Friday, April 20, 2012

Expected Return of Capital

Click to enlarge.

I'm using the bond market's 20-year TIPS to nominal treasury spread to estimate the expected inflation rate. You cannot see the 20-year treasury in this particular chart because the 20-year TIPS exactly covers it up.

The EE Savings Bonds offered today are guaranteed to double in price in 20 years. You can see that in the chart.

The 2.28% inflation rate is not locked in stone. In other words, the bond market could be wrong and most likely is.

Here's what happens at 1%.

Click to enlarge.

Here's what happens at 5%.

Click to enlarge.

Here's what happens at 10%.

Click to enlarge.

I'm not predicting 10% inflation. I own inflation protected bonds as insurance. Similarly, I don't think my house will burn but I do have fire insurance.

Also note that owners of inflation protected bonds should not root for more inflation. The higher inflation goes, the less capital is protected (due to the taxation on the inflationary gains).

This post inspired by Troy who brought up return of capital in a recent comment.

Source Data:
Treasury Direct: I Savings Bonds Rates & Terms
Treasury Direct: EE Bonds Rates & Terms
US Treasury: Yield Curve


Stagflationary Mark said...

One better hope that this country's pension funds aren't counting on bond market returns to meet their 8% return goals, lol. Sigh.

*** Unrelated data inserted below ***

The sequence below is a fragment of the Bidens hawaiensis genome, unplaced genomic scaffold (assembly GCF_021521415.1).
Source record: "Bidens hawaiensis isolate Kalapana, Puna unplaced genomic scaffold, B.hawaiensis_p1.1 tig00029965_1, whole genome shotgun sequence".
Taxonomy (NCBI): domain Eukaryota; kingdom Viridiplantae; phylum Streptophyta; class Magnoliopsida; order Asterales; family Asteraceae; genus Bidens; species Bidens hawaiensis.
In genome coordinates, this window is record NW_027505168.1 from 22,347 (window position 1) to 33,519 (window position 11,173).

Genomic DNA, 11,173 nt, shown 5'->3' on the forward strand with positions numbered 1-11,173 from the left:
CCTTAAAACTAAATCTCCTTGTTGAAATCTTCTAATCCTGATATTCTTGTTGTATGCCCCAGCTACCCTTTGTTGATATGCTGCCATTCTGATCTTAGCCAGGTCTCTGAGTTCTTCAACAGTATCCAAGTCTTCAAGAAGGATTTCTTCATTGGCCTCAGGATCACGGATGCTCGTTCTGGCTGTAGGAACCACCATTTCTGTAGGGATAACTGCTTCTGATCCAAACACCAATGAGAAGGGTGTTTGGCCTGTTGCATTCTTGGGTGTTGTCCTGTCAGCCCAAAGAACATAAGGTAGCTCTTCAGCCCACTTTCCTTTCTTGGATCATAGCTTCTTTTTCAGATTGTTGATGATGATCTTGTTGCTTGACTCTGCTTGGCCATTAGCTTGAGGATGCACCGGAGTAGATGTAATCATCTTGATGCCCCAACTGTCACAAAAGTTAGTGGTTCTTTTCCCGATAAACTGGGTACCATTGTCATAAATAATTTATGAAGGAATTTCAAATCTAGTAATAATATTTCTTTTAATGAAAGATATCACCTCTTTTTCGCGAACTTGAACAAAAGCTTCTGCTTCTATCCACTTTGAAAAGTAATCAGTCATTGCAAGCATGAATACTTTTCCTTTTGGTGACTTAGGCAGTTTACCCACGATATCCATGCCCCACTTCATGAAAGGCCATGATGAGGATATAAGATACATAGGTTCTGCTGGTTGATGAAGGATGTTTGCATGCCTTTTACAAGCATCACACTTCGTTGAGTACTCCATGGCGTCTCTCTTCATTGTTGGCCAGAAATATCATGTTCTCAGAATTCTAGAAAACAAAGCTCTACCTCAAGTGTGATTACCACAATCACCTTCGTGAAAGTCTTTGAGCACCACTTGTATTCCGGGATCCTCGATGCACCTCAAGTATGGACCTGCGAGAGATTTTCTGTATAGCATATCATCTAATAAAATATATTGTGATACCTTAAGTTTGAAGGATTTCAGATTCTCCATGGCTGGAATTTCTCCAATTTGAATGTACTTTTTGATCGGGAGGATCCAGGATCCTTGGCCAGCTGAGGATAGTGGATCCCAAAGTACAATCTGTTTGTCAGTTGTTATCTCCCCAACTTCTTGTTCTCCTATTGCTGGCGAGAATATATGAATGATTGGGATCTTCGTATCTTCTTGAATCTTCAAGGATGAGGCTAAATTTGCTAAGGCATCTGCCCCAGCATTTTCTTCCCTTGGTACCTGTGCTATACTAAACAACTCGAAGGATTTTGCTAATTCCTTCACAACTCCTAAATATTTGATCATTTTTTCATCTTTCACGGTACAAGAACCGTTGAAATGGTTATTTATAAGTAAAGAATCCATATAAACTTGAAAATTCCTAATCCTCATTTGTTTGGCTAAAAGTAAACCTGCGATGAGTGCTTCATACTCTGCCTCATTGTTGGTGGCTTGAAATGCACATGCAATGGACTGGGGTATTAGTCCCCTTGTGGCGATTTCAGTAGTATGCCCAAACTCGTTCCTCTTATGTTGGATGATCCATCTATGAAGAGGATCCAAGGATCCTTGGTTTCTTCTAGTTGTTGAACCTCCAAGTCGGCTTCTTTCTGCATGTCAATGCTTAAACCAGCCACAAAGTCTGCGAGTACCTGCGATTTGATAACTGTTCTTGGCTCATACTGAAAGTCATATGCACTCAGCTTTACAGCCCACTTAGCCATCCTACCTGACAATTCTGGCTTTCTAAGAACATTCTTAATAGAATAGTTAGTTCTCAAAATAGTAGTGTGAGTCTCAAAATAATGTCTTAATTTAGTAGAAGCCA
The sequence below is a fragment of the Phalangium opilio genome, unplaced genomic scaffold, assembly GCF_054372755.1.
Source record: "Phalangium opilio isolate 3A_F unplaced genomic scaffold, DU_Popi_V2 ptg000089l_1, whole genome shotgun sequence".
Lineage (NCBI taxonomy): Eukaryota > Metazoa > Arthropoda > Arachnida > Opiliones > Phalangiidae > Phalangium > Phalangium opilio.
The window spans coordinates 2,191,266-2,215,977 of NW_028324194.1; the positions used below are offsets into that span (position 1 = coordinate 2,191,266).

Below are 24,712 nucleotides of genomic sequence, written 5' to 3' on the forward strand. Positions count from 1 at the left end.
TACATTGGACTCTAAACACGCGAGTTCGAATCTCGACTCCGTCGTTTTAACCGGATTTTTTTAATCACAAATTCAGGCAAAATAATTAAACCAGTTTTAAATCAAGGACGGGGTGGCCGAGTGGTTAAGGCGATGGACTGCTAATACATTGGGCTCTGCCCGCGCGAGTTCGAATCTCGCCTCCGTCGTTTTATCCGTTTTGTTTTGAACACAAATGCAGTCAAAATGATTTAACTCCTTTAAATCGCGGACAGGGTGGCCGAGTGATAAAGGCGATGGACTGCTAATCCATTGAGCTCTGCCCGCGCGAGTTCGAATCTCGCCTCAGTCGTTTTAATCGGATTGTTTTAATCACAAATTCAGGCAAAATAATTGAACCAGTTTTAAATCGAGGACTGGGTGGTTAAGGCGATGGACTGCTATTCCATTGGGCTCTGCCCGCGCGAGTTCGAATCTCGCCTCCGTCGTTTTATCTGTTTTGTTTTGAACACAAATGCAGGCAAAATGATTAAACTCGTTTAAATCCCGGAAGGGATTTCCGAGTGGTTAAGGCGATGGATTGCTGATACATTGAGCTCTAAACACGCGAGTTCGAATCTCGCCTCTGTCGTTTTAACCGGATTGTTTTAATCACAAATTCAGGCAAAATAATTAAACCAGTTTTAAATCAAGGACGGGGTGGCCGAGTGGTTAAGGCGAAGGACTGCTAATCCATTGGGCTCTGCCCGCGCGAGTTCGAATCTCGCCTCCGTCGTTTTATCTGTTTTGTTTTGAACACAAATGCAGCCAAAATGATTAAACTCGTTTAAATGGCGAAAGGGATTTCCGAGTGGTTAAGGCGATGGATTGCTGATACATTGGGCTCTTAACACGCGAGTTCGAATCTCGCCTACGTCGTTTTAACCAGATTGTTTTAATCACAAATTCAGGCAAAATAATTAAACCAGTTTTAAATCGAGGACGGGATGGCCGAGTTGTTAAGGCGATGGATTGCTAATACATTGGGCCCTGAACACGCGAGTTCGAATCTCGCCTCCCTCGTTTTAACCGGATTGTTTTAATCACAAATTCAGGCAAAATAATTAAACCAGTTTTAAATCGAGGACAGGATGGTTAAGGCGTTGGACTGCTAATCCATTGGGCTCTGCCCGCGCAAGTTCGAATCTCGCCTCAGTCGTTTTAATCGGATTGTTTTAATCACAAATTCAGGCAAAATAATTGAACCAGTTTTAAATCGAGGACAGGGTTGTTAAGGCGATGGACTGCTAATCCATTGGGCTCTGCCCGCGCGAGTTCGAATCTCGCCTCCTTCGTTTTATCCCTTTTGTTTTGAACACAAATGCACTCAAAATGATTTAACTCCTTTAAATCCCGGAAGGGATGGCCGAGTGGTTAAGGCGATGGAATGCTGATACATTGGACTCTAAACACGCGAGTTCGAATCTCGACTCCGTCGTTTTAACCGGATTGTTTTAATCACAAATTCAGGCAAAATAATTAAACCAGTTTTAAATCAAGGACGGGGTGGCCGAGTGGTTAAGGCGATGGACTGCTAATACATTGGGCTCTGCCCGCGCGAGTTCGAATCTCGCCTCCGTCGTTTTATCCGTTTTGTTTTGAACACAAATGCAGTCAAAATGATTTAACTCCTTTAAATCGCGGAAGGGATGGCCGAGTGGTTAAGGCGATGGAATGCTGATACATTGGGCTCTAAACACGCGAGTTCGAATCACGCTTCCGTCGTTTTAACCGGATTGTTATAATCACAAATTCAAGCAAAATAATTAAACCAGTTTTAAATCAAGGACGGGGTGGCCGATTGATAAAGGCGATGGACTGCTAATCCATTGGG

Then again, what are they counting on?

I should mention that people who expect to earn 10% annually from equities during this century – envisioning that 2% of that will come from dividends and 8% from price appreciation – are implicitly forecasting a level of about 24,000,000 on the Dow by 2100. If your adviser talks to you about double-digit returns from equities, explain this math to him – not that it will faze him. Many helpers are apparently direct descendants of the queen in Alice in Wonderland, who said: “Why, sometimes I’ve believed as many as six impossible things before breakfast.” Beware the glib helper who fills your head with fantasies while he fills his pockets with fees. - Warren Buffett, Shareholder Letter (2007)

Mr Slippery said...

The government has rigged the game quite deviously. You even lose with inflation protected securities.

Gold is even worse, because the illusory inflation gains are taxed as collectibles at 28%, not as capital gains. The government really hates gold hoarders, except for their own central banks of course.

Stagflationary Mark said...

Mr Slippery,

And with gold, you really don't know what the price will be in the future.

It could be good. It could be bad.

In any event, that's uncertainty.

Troy said...

Something about all our pension funds turning to net sellers right when they're going to need those 8% returns has got me troubled.

So much so I want to GTFO back to Japan, LOL, but they have a similar problem with their net buyers of JGBs turning to sellers this decade.

Not really sure how all this is supposed to work.

My mom, being a pre-boomer, had pretty good timing with all of this.

Stagflationary Mark said...


Something about all our pension funds turning to net sellers right when they're going to need those 8% returns has got me troubled.

"You know we'll have a good time then."